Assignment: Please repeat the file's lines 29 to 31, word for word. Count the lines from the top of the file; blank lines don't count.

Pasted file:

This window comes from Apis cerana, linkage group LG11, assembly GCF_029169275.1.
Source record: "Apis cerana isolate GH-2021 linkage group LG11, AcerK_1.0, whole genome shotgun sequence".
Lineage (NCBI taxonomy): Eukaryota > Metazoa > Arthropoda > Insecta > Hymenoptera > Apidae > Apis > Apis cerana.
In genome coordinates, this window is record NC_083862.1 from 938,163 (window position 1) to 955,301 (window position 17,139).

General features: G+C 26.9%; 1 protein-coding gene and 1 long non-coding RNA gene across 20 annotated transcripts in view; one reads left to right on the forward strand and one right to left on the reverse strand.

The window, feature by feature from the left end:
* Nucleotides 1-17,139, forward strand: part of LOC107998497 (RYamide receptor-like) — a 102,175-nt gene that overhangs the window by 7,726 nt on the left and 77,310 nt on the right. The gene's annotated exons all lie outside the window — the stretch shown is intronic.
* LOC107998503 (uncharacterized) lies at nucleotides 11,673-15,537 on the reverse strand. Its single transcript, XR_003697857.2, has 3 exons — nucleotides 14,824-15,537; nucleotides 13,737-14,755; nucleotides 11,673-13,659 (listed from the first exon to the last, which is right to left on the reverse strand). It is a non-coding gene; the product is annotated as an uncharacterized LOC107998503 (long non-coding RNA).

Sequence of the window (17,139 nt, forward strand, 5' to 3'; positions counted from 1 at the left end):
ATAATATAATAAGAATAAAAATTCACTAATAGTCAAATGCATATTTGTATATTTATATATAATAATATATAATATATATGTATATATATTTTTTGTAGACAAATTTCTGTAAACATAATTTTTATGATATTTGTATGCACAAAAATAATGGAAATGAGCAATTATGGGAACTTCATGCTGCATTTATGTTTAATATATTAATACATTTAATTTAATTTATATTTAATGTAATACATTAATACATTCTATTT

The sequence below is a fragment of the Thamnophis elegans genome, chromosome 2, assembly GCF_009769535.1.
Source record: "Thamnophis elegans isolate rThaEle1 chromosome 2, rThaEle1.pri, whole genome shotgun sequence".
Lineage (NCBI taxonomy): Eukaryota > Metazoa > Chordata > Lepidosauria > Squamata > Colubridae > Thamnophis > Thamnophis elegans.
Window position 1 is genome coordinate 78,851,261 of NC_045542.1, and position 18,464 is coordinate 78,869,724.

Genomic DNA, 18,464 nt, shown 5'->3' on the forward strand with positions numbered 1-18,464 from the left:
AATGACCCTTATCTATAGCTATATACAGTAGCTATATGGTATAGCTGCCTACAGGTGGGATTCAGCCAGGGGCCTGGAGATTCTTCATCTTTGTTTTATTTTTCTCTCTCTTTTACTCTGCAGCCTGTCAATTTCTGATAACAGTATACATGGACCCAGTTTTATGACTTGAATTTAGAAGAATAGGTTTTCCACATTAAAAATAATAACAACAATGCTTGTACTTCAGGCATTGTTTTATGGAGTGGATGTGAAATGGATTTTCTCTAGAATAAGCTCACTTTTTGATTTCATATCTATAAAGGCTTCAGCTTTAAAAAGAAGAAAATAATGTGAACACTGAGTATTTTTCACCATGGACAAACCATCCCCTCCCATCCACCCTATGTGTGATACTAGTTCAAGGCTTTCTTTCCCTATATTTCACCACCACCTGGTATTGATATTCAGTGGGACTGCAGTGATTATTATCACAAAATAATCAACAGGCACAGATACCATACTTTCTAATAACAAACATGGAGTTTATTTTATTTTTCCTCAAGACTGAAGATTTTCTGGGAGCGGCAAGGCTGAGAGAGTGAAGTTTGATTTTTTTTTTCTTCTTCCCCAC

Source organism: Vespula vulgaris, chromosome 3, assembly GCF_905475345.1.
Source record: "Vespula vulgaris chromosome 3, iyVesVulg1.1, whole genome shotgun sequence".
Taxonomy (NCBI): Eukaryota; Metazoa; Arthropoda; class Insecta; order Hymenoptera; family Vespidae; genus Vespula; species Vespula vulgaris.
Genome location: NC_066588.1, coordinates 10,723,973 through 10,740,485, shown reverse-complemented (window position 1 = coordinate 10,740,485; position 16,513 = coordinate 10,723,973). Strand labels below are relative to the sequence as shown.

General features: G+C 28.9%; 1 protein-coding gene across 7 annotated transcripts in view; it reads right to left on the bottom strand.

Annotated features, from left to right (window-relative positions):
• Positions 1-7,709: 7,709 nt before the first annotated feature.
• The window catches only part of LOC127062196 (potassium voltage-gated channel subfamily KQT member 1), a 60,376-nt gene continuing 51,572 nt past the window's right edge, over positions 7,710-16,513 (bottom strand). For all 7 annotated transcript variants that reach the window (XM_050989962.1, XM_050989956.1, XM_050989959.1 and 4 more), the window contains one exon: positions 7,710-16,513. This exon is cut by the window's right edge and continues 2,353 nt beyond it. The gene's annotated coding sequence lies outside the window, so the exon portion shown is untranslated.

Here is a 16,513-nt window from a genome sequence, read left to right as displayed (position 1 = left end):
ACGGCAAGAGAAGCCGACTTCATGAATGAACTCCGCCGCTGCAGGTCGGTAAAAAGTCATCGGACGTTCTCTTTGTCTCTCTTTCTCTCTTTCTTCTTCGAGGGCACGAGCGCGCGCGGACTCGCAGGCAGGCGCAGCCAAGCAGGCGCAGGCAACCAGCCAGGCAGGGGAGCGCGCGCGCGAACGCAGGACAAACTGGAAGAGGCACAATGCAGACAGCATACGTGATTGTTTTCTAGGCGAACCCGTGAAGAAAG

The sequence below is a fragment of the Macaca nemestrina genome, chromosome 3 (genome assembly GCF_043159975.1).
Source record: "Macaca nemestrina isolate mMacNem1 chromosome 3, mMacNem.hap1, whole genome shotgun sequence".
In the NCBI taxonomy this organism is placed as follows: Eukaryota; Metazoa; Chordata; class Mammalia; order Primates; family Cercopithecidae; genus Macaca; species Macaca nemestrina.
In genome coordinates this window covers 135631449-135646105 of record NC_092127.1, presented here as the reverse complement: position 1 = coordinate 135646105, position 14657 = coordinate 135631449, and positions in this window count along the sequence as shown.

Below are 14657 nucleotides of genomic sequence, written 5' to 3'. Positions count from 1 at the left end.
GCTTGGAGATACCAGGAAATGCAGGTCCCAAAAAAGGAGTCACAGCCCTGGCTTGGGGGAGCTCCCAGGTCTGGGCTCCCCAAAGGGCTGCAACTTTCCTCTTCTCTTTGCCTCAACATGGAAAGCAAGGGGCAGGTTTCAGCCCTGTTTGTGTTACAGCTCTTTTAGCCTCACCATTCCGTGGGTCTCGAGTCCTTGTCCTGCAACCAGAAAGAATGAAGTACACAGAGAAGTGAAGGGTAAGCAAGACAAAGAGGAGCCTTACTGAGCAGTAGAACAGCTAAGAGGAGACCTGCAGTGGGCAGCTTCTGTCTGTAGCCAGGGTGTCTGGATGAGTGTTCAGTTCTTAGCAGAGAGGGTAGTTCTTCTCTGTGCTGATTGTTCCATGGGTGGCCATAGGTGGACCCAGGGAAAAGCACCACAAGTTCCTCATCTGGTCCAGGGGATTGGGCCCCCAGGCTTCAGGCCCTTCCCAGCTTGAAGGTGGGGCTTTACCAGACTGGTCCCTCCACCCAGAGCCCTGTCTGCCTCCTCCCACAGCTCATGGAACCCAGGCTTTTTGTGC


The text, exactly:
In the NCBI taxonomy this organism is placed as follows: Eukaryota; Metazoa; Chordata; class Mammalia; order Primates; family Cercopithecidae; genus Macaca; species Macaca nemestrina.
In genome coordinates this window covers 135631449-135646105 of record NC_092127.1, presented here as the reverse complement: position 1 = coordinate 135646105, position 14657 = coordinate 135631449, and positions in this window count along the sequence as shown.

Below are 14657 nucleotides of genomic sequence, written 5' to 3'. Positions count from 1 at the left end.